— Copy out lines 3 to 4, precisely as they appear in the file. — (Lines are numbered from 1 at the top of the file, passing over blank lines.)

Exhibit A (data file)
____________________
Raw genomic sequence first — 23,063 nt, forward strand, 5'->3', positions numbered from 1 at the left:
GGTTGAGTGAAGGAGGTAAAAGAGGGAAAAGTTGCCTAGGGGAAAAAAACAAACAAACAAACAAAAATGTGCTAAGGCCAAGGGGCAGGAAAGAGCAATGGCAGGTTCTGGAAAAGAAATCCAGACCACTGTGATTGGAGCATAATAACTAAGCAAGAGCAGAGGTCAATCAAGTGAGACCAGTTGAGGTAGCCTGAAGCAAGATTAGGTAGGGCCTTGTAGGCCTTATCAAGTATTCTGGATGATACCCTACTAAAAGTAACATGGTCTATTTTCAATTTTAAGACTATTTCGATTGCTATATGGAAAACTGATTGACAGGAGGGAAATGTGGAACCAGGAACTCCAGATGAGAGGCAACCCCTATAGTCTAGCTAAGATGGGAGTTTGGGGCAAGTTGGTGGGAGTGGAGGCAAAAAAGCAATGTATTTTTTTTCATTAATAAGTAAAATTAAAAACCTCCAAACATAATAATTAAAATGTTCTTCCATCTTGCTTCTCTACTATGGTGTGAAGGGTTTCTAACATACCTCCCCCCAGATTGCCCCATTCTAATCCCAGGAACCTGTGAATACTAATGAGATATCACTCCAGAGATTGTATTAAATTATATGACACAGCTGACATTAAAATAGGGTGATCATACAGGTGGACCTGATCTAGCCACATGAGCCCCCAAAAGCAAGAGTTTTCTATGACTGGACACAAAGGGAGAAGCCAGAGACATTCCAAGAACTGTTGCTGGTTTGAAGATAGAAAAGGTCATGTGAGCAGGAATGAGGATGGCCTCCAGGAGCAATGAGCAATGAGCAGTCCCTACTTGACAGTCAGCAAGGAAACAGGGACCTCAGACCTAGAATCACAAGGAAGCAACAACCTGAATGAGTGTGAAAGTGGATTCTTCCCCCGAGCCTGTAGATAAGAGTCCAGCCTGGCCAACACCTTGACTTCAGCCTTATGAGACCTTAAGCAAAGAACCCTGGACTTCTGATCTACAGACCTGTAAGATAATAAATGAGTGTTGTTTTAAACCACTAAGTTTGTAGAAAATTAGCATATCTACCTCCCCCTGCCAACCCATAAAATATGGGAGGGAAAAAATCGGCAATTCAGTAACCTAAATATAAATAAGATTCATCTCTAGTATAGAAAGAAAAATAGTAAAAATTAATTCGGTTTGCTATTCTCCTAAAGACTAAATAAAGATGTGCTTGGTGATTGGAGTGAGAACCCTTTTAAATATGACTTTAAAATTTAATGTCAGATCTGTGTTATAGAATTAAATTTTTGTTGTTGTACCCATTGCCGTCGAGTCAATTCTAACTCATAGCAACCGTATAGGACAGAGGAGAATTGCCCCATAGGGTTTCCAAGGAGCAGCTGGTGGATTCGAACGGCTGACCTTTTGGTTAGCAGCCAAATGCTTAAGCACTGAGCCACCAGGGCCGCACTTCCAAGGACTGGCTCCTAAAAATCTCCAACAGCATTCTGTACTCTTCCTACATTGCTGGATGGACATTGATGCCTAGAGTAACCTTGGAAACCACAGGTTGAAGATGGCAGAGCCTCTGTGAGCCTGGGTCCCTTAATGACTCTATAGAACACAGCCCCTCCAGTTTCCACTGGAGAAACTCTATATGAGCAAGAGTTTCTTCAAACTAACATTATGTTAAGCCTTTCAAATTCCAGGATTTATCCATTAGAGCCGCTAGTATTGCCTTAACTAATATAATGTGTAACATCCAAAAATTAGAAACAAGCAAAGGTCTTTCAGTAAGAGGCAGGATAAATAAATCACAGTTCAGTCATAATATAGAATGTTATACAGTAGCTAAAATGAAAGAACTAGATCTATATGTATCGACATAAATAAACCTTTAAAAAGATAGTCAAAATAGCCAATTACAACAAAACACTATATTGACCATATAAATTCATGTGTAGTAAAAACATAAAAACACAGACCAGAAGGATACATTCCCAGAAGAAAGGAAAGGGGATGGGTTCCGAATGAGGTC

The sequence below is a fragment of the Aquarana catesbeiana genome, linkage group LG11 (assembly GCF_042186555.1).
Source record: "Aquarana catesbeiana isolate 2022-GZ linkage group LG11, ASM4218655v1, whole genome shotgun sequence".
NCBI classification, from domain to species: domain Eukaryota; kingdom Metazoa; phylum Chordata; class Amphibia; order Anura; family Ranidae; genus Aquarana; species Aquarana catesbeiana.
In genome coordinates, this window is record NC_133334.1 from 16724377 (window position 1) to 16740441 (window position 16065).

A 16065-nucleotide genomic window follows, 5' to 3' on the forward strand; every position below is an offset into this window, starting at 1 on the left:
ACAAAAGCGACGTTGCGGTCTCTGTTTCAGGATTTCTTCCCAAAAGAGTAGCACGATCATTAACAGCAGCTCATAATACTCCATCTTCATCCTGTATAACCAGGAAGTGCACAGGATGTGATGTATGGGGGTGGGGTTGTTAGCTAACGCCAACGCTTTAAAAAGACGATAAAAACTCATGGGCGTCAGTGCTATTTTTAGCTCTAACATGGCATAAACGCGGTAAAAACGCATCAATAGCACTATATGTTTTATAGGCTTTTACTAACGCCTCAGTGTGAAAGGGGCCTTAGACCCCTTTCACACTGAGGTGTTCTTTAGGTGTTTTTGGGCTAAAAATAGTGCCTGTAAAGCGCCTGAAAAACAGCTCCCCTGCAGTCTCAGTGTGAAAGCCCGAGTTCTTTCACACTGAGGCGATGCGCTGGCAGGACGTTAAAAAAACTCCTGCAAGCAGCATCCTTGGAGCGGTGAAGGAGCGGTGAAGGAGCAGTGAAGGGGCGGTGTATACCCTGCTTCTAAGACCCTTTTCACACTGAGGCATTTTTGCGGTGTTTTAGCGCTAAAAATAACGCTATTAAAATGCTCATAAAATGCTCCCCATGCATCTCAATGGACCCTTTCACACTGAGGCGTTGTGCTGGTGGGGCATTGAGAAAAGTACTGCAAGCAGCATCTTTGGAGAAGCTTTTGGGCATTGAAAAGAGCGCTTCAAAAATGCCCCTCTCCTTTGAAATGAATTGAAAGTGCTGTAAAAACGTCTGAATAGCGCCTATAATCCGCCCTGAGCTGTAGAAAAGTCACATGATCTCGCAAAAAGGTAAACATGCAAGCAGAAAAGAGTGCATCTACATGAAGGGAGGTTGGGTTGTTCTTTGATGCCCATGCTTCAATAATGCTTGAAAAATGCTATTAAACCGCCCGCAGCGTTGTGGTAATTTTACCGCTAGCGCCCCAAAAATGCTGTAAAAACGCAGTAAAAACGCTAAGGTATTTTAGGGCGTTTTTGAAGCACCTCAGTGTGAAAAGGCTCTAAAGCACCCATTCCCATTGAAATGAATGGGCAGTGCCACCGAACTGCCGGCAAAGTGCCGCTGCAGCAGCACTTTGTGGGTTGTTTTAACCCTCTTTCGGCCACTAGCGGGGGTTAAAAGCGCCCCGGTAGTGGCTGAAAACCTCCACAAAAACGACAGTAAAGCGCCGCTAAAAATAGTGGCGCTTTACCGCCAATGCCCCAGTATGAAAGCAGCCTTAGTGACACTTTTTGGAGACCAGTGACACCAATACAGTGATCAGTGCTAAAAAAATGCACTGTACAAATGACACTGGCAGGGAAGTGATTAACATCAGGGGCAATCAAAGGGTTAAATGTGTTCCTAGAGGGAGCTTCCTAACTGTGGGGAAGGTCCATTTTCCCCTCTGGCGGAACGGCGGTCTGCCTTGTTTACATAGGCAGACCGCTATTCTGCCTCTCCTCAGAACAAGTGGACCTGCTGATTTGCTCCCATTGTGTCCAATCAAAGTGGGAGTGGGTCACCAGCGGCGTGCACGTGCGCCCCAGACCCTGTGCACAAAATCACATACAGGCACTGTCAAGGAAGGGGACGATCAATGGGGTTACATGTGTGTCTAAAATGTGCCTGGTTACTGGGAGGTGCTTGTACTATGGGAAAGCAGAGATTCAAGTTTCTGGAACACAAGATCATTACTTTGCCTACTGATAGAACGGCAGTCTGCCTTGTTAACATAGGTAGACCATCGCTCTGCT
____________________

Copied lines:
The sequence below is a fragment of the Aquarana catesbeiana genome, linkage group LG11 (assembly GCF_042186555.1).
Source record: "Aquarana catesbeiana isolate 2022-GZ linkage group LG11, ASM4218655v1, whole genome shotgun sequence".